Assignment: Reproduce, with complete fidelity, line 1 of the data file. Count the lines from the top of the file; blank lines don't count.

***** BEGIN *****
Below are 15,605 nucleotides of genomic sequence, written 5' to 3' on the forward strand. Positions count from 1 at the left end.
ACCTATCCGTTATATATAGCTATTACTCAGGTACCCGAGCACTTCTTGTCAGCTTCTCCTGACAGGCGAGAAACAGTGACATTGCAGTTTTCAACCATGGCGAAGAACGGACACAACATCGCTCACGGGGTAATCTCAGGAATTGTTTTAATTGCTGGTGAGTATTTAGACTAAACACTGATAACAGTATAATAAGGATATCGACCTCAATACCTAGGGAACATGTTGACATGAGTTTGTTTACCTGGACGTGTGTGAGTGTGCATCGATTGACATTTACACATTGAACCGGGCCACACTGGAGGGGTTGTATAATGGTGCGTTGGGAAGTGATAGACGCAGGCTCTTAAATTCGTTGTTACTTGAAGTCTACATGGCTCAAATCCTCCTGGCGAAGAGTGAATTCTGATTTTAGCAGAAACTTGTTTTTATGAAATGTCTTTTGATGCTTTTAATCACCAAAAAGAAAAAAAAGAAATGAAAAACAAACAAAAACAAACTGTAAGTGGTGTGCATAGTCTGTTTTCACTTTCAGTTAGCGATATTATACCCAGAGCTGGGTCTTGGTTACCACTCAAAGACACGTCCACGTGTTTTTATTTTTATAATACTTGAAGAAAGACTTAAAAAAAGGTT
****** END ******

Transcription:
Below are 15,605 nucleotides of genomic sequence, written 5' to 3' on the forward strand. Positions count from 1 at the left end.